Niraj Harish Tolia, Ph.D.

Host-Pathogen Interactions and Structural Vaccinology Section

Established in 2018

NIH Main Campus, Bethesda, MD

Niraj Harish Tolia, Ph.D. (He/Him/His)

Senior Investigator
Chief, Host-Pathogen Interactions and Structural Vaccinology Section

Contact: For contact information, search the NIH Enterprise Directory.

Photo of Niraj Harish Tolia, Ph.D.

Major Areas of Research

  • Host-pathogen interactions: structure, function and mechanism
  • Mechanisms of protective antibody neutralization
  • Structural vaccinology for infectious diseases

Program Description

The mission of the Host-Pathogen Interactions and Structural Vaccinology Section (HPISV) is to define molecular mechanisms required for infectious diseases pathogenesis, and to elucidate the fundamental phenomena necessary to develop potent and durable vaccines through structural vaccinology. We utilize structural biology, biochemistry, biophysics, immunology, and microbiology to examine proteins and protein complexes associated with pathogenesis.

Infectious diseases vaccines could be significantly improved by structure-guided design of immunogens, which enables more precise targeting of well-defined epitopes that elicit protective responses, while also limiting immune responses that are non-protective or interfering. Our group pursues vaccine development by conducting research in three areas: 1) host-pathogen interactions; 2) neutralizing antibodies; and 3) structural vaccinology for infectious diseases. Through structural, functional, and mechanistic studies, we define critical host-pathogen interactions and the mechanisms of protective antibody neutralization. These studies enable structural vaccinology for malaria and COVID-19 and inform the design of novel effective antigens for vaccines.



Ph.D., 2004, Cold Spring Harbor Laboratory School of Biological Sciences, NY

B.Sc., 1999, Imperial College, London

Dr. Tolia became the Chief of the Host-Pathogen Interactions and Structural Vaccinology section in the Laboratory of Malaria Immunology and Vaccinology in May 2018. He is a tenured Senior Investigator in the Division of Intramural Research, NIAID. He has pioneered the structural and biophysical studies of host-pathogen interactions, antibody neutralization and immunogen design for malaria. A major goal is to define how processes required for malaria parasite survival are mediated and can be exploited for preventative, therapeutic and diagnostic purposes. This work has direct implications for drug and vaccine development. His laboratory uses the tools of microbiology, cell biology, biochemistry, biophysics and structural biology to study proteins and complexes.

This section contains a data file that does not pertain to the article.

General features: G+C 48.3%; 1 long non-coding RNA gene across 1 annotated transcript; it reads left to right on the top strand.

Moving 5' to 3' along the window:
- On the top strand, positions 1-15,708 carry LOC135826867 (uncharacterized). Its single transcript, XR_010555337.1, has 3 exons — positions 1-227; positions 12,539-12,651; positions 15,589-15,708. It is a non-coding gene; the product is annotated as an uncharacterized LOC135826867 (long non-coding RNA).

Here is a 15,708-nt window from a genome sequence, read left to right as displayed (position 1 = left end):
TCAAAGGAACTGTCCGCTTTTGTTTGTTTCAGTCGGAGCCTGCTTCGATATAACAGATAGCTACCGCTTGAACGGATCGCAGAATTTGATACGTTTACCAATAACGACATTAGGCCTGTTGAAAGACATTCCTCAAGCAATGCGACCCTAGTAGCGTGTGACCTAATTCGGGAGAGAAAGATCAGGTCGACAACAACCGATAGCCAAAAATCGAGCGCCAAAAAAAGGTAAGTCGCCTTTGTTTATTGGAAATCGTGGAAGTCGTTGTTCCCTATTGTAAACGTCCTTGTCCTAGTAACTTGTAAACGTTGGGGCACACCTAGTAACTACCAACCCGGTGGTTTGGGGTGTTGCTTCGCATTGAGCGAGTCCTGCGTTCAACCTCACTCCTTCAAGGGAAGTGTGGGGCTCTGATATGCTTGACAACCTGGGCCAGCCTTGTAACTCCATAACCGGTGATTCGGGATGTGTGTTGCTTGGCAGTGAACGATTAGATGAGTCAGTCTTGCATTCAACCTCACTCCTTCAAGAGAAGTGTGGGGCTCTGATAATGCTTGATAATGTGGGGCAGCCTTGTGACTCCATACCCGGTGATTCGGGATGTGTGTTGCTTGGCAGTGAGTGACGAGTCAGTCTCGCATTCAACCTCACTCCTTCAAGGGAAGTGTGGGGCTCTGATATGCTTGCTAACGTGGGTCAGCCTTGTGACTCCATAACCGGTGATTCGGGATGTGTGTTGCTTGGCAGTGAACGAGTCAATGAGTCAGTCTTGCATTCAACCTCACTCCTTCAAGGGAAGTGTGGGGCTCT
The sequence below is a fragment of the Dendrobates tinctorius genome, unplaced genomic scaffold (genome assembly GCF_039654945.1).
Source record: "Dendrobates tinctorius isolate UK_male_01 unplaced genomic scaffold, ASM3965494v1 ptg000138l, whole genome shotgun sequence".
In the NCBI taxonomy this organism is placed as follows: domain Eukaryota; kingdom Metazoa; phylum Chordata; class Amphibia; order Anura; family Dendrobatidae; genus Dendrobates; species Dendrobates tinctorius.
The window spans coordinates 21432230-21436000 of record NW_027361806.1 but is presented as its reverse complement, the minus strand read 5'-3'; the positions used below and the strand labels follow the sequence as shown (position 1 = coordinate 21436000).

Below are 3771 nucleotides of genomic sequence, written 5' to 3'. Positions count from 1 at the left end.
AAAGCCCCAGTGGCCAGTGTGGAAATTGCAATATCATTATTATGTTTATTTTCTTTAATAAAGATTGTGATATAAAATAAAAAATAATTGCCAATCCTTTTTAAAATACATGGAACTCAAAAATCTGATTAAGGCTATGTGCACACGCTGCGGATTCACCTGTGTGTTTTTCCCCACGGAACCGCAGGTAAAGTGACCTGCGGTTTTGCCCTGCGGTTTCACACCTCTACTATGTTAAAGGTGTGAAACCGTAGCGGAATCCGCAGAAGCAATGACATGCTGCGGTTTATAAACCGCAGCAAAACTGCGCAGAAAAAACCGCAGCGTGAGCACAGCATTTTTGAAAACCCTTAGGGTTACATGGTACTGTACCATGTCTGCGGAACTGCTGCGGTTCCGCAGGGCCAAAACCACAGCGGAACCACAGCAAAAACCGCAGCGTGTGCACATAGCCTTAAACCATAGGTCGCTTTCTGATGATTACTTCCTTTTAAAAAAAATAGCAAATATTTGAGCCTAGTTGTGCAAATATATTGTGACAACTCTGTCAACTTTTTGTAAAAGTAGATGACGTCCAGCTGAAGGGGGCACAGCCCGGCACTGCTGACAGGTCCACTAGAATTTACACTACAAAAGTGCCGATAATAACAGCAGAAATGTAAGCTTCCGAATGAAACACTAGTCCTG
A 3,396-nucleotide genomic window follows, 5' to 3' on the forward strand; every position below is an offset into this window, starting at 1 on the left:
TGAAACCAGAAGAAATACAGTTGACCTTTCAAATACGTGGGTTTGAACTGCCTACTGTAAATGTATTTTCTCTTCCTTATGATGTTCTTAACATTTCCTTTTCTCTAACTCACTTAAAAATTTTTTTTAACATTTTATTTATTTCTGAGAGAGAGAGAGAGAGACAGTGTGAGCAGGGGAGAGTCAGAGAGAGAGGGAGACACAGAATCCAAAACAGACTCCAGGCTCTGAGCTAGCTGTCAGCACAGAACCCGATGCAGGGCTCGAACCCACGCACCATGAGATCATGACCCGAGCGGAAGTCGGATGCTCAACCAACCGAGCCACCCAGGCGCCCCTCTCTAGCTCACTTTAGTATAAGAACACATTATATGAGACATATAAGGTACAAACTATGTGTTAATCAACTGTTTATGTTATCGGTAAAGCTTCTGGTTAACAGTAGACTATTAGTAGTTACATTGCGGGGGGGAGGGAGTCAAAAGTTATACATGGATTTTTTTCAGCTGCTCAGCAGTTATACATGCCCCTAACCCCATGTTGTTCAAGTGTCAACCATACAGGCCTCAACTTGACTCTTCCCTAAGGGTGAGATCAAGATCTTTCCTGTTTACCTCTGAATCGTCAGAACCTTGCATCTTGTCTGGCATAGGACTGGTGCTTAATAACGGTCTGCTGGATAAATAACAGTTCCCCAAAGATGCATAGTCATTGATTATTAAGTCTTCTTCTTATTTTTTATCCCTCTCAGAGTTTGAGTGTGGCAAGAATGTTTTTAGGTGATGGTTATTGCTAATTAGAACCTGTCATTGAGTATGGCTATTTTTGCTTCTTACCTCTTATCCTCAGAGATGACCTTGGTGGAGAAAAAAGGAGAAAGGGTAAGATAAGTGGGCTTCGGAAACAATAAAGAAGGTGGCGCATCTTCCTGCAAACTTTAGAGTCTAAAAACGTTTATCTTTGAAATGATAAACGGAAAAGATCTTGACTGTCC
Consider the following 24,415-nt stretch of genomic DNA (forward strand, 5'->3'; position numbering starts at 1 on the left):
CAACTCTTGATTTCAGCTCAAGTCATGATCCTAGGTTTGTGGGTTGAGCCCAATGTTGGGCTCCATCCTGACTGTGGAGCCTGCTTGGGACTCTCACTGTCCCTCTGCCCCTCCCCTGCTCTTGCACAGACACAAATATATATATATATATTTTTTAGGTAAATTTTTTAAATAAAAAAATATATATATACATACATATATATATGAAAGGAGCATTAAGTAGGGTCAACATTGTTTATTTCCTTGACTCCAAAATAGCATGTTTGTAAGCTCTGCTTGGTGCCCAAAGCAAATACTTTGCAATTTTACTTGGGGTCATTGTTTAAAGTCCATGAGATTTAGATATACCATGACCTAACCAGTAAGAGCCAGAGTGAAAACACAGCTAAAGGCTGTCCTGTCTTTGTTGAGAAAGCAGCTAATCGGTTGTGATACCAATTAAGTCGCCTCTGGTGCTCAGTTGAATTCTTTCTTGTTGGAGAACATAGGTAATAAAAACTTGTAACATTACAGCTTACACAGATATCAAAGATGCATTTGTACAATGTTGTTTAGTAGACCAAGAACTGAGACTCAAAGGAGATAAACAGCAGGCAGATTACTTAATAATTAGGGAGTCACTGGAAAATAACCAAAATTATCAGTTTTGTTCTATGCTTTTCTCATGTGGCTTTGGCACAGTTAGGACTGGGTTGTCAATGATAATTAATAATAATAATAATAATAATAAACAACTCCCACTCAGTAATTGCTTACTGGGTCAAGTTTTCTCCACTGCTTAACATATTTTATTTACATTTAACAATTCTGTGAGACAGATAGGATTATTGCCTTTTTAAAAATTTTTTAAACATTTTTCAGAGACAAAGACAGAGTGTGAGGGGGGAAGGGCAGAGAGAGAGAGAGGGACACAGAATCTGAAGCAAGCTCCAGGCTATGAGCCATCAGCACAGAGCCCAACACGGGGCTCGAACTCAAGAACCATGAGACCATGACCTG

Dr. Tolia received his B.Sc. from Imperial College, and his Ph.D. from the Cold Spring Harbor Laboratory School of Biological Sciences as a Leslie Quick Jr. Fellow. He began his independent career as an Assistant Professor of Molecular Microbiology, and an Assistant Professor of Biochemistry and Molecular Biophysics at Washington University School of Medicine in November 2007. He was the recipient of an Investigator in the Pathogenesis of Infectious Disease Award from the Burroughs Wellcome Fund and his research was supported by grants from the National Institutes of Health, the Edward Mallinckrodt, Jr. Foundation, the American Heart Association, the W.M. Keck Foundation and the Children’s Discovery Institute.

Selected Publications

Patel PN, Dickey TH, Hopp CS, Diouf A, Tang WK, Long CA, Miura K, Crompton PD, Tolia NH. Neutralizing and interfering human antibodies define the structural and mechanistic basis for antigenic diversion. Nat Commun. 2022 Oct 6;13(1):5888.  

Dickey TH, Tang WK, Butler B, Ouahes T, Orr-Gonzalez S, Salinas ND, Lambert LE, Tolia NH. Design of the SARS-CoV-2 RBD vaccine antigen improves neutralizing antibody response. Sci Adv. 2022 Sep 16;8(37):eabq8276.  

Ma R, Lian T, Huang R, Renn JP, Petersen JD, Zimmerberg J, Duffy PE, Tolia NH. Structural basis for placental malaria mediated by Plasmodium falciparum VAR2CSA. Nat Microbiol. 2021 Mar;6(3):380-391.  

Urusova D, Carias L, Huang Y, Nicolete VC, Popovici J, Roesch C, Salinas ND, Dechavanne S, Witkowski B, Ferreira MU, Adams JH, Gross ML, King CL, Tolia NH. Structural basis for neutralization of Plasmodium vivax by naturally acquired human antibodies that target DBP. Nat Microbiol. 2019 Sep;4(9):1486-1496.  

Jimah JR, Salinas ND, Sala-Rabanal M, Jones NG, Sibley LD, Nichols CG, Schlesinger PH, Tolia NH. Malaria parasite CelTOS targets the inner leaflet of cell membranes for pore-dependent disruption. Elife. 2016 Dec 1;5:e20621.  

Batchelor JD, Zahm JA, Tolia NH. Dimerization of Plasmodium vivax DBP is induced upon receptor binding and drives recognition of DARC. Nat Struct Mol Biol. 2011 Jul 10;18(8):908-14.  

Visit PubMed for a complete publication listing.

Research Group

The Host-Pathogen Interactions and Structural Vaccinology Section (HPISV) seeks to uncover the fundamental phenomena necessary to develop the next generation of vaccines through structural vaccinology. Structure-guided design of immunogens to elicit well-defined immune responses will likely lead to significant improvements in vaccine efficacy and durability.

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